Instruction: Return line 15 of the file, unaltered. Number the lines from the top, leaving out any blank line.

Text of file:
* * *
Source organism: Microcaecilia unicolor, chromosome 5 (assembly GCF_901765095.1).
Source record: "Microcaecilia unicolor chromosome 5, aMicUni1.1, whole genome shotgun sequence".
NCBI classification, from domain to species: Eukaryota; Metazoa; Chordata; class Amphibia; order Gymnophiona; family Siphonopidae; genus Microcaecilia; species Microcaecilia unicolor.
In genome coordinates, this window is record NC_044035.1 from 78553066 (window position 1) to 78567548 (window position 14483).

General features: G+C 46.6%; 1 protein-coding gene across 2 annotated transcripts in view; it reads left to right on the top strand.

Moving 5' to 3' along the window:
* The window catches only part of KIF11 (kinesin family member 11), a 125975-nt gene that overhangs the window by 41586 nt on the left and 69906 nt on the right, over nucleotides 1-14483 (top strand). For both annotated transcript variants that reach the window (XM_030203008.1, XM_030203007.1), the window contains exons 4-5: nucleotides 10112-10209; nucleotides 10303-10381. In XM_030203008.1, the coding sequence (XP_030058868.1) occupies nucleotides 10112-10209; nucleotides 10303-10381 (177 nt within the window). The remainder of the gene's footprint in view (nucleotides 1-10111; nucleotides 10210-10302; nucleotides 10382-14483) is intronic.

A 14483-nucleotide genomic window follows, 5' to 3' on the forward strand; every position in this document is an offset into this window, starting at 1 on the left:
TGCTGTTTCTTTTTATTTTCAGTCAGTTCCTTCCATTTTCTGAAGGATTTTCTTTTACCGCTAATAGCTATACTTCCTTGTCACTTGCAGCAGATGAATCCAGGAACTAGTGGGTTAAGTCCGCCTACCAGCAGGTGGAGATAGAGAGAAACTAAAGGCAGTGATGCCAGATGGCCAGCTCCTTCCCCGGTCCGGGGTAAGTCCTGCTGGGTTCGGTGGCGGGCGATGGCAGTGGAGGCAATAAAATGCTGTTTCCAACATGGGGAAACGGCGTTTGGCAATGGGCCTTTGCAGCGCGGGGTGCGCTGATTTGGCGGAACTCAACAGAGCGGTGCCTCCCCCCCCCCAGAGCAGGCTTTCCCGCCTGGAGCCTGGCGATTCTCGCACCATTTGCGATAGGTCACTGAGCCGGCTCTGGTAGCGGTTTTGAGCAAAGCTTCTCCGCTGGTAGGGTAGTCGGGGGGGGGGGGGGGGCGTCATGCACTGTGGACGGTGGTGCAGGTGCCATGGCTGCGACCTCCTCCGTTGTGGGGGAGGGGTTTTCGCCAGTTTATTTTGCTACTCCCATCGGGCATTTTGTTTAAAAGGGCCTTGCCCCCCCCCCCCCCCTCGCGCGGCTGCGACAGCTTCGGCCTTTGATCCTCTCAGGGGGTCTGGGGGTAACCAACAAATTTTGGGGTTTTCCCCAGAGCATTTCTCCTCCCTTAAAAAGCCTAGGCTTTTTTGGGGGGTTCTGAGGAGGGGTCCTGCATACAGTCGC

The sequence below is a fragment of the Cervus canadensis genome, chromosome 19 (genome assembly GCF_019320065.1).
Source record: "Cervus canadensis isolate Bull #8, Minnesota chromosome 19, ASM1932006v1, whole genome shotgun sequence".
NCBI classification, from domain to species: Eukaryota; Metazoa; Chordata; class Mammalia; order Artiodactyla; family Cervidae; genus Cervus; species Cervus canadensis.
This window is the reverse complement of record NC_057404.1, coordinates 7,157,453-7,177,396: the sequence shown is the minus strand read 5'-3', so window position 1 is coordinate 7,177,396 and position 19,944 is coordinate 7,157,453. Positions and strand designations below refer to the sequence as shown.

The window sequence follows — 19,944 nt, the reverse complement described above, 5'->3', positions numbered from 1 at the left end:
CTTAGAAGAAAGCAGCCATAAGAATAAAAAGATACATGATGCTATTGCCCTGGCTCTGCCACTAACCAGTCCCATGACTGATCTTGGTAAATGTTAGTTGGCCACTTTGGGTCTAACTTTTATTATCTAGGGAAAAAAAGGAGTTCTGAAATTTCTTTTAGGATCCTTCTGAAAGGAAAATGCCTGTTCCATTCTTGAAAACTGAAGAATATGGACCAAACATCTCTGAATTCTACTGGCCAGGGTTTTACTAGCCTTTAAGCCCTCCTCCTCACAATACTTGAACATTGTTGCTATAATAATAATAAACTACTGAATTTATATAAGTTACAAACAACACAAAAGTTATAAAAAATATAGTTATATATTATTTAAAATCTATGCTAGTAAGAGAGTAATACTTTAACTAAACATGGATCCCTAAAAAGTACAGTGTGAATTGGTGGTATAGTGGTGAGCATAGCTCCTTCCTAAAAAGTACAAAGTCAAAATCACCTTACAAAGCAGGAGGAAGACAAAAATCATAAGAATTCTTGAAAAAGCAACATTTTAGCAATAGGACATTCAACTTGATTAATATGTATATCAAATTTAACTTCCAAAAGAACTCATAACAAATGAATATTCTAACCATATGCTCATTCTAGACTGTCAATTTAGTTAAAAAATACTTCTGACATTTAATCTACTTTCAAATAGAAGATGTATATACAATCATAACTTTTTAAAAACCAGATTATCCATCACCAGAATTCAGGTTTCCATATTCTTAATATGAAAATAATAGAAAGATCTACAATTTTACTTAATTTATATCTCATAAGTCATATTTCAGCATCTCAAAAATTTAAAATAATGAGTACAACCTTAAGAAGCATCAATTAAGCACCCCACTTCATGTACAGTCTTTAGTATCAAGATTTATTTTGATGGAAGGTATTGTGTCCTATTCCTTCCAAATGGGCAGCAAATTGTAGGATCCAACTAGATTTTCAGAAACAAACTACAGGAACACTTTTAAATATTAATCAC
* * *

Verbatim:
CTTAGAAGAAAGCAGCCATAAGAATAAAAAGATACATGATGCTATTGCCCTGGCTCTGCCACTAACCAGTCCCATGACTGATCTTGGTAAATGTTAGTTGGCCACTTTGGGTCTAACTTTTATTATCTAGGGAAAAAAAGGAGTTCTGAAATTTCTTTTAGGATCCTTCTGAAAGGAAAATGCCTGTTCCATTCTTGAAAACTGAAGAATATGGACCAAACATCTCTGAATTCTACTGGCCAGGGTTTTACTAGCCTTTAAGCCCTCCTCCTCACAATACTTGAACATTGTTGCTATAATAATAATAAACTACTGAATTTATATAAGTTACAAACAACACAAAAGTTATAAAAAATATAGTTATATATTATTTAAAATCTATGCTAGTAAGAGAGTAATACTTTAACTAAACATGGATCCCTAAAAAGTACAGTGTGAATTGGTGGTATAGTGGTGAGCATAGCTCCTTCCTAAAAAGTACAAAGTCAAAATCACCTTACAAAGCAGGAGGAAGACAAAAATCATAAGAATTCTTGAAAAAGCAACATTTTAGCAATAGGACATTCAACTTGATTAATATGTATATCAAATTTAACTTCCAAAAGAACTCATAACAAATGAATATTCTAACCATATGCTCATTCTAGACTGTCAATTTAGTTAAAAAATACTTCTGACATTTAATCTACTTTCAAATAGAAGATGTATATACAATCATAACTTTTTAAAAACCAGATTATCCATCACCAGAATTCAGGTTTCCATATTCTTAATATGAAAATAATAGAAAGATCTACAATTTTACTTAATTTATATCTCATAAGTCATATTTCAGCATCTCAAAAATTTAAAATAATGAGTACAACCTTAAGAAGCATCAATTAAGCACCCCACTTCATGTACAGTCTTTAGTATCAAGATTTATTTTGATGGAAGGTATTGTGTCCTATTCCTTCCAAATGGGCAGCAAATTGTAGGATCCAACTAGATTTTCAGAAACAAACTACAGGAACACTTTTAAATATTAATCAC